CHANGES IN REGIONAL LUNG VENTILATION AFTER ULTRASOUND-GUIDED INTERSCALENE BRACHIAL PLEXUS BLOCK WITH 4 AND 15 ML OF 0.5% BUPIVACAINE
LHC Ferraro, A Takeda, F Mehlmann, PCCB de Sousa, AS Gonçalves, LFR Falcao
Discipline of Anaesthesiology, Pain and Critical Care Medicine, Federal University of São Paulo, Brazil.
Background and goal of study
Interscalene brachial plexus block (ISBPB) is widely used in regional anaesthesia for upper limb surgeries and is associated with phrenic nerve paralysis in as many as 100% of patients in some studies with reduction of ventilation. Previous studies have shown that smaller volumes of local anaesthetic reduce the incidence of this complication. The aim of this pilot study is to evaluate whether lower volumes of local anaesthetics in ISBPB causes shorter and less intense phrenic nerve paralysis than larger volumes.
Materials and methods
Pilot study with five ASA P2 patients submitted to shoulder surgery with combined general anaesthesia and ISBPB using different volumes of 0.5% bupivacaine (15 mL vs 4 mL). The brachial plexus block was ultrasound-guided (US). After US visualization of the nerve roots and the trunks of the brachial plexus between the anterior and middle scalene muscles, the injection was given between the C5 and C6 roots. Electrical impedance tomography was used to evaluate regional lung ventilation before, 30 minutes and 5 hours after the ISBPB in spontaneous ventilation.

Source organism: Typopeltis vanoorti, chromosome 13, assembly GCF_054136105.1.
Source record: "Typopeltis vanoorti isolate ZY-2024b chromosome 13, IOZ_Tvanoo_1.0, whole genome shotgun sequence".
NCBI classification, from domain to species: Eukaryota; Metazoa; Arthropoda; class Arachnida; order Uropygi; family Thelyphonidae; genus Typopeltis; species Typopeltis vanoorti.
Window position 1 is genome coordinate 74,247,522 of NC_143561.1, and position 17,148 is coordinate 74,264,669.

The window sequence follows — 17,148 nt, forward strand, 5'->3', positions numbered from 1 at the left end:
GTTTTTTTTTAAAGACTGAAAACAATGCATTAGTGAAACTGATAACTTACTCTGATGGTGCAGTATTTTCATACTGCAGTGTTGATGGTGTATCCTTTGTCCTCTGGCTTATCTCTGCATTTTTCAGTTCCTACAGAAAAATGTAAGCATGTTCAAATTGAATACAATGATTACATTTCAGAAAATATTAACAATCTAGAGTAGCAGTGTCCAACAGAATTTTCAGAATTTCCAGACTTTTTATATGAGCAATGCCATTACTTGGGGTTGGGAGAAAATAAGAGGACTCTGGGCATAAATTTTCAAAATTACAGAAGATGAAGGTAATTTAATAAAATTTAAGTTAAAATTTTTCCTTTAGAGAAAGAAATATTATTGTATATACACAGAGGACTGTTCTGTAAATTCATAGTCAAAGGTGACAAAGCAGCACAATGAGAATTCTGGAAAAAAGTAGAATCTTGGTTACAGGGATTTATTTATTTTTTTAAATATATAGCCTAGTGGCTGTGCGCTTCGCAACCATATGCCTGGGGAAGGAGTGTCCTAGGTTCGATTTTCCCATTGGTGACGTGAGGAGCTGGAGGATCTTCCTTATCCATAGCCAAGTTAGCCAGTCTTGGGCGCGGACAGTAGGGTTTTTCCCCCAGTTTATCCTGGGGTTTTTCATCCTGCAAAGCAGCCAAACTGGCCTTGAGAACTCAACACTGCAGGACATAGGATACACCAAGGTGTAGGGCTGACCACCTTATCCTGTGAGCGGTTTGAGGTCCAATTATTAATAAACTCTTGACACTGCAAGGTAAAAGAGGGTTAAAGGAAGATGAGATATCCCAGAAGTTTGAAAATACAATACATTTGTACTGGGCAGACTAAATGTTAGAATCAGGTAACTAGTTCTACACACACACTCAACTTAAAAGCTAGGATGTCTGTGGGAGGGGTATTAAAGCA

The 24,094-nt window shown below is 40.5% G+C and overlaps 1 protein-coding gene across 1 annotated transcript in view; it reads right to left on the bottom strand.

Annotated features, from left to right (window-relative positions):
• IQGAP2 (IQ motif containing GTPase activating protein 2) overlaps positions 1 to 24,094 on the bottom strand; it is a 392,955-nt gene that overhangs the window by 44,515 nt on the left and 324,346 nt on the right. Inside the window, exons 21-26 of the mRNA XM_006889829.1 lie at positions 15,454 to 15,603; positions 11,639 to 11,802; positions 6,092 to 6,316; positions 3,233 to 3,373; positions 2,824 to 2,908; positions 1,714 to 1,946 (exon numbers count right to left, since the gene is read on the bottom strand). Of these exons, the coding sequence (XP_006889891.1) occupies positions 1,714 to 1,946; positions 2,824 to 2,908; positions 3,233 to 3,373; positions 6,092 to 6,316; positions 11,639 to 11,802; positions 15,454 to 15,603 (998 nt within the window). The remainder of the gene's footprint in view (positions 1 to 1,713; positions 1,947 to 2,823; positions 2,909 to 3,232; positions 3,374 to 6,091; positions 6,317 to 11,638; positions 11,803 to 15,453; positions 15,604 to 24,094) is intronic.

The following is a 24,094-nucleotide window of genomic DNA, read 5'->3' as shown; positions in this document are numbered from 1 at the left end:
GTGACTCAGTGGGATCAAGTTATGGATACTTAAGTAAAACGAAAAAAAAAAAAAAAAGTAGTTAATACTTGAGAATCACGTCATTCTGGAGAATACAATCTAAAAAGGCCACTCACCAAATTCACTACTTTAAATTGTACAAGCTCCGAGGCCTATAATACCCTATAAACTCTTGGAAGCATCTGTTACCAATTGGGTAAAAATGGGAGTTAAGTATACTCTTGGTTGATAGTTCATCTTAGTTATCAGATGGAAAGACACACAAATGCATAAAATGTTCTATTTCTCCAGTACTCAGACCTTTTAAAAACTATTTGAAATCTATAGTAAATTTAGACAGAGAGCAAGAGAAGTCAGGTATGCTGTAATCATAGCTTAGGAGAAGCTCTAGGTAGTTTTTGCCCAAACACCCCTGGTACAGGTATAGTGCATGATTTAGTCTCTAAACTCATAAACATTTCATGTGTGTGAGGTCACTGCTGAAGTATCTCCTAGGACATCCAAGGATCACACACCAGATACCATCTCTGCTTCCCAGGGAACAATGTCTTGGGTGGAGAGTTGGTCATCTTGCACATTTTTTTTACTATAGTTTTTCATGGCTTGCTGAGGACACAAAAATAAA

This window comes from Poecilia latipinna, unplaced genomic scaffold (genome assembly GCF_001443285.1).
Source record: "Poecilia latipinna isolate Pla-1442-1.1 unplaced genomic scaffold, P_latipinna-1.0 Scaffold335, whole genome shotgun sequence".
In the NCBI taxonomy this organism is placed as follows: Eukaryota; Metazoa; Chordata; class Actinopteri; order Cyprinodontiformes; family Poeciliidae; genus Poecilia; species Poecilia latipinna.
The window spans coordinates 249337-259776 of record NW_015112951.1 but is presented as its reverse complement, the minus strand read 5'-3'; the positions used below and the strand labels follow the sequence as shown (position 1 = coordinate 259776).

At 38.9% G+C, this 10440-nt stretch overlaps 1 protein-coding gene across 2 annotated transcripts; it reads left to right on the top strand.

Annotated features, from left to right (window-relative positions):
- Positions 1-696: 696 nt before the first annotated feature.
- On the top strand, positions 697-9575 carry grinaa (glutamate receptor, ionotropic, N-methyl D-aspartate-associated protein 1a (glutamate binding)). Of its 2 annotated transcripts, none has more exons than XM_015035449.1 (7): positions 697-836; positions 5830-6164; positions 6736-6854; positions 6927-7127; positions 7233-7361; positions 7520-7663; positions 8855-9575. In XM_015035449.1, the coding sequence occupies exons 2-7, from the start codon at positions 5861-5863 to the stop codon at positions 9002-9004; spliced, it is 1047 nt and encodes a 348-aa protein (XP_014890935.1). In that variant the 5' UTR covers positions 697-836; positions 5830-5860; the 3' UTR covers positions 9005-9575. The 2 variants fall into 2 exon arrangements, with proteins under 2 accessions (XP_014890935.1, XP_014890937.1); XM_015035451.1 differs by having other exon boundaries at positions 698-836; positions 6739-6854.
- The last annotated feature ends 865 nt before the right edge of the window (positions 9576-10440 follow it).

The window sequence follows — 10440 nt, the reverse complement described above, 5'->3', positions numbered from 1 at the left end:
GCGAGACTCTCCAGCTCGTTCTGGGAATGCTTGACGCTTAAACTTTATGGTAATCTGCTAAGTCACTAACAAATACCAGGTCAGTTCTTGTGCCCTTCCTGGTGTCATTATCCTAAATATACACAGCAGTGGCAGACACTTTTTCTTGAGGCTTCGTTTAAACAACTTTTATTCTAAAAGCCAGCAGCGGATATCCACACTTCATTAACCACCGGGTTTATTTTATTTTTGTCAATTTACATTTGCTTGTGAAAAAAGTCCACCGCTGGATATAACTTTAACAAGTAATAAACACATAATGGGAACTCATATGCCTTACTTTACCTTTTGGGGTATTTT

Results and discussion
After the block onset, all patients showed reduced ipsilateral lung ventilation (ILV), in the cases of 4 mL of bupivacaine a reduction of 36 ± 33% was observed while the ISBPB with 15 mL the decrease were 45 ± 33% (figure 1). Moreover, 5 hours after block and recovery of general anaesthesia with conditions for discharge, there were still a 41 ± 22% reduction of ILV in the patients blocked with 15 mL of bupivacaine; meanwhile, there were only 2 ± 1% reduction of ILV with 4 mL (figure 2).
All patients showed decreased regional ventilation in the ipsilateral lung immediately after block onset. But in the patients blocked with 4 mL phrenic nerve paralysis was shorter and less intense than in the patients blocked with 15 mL.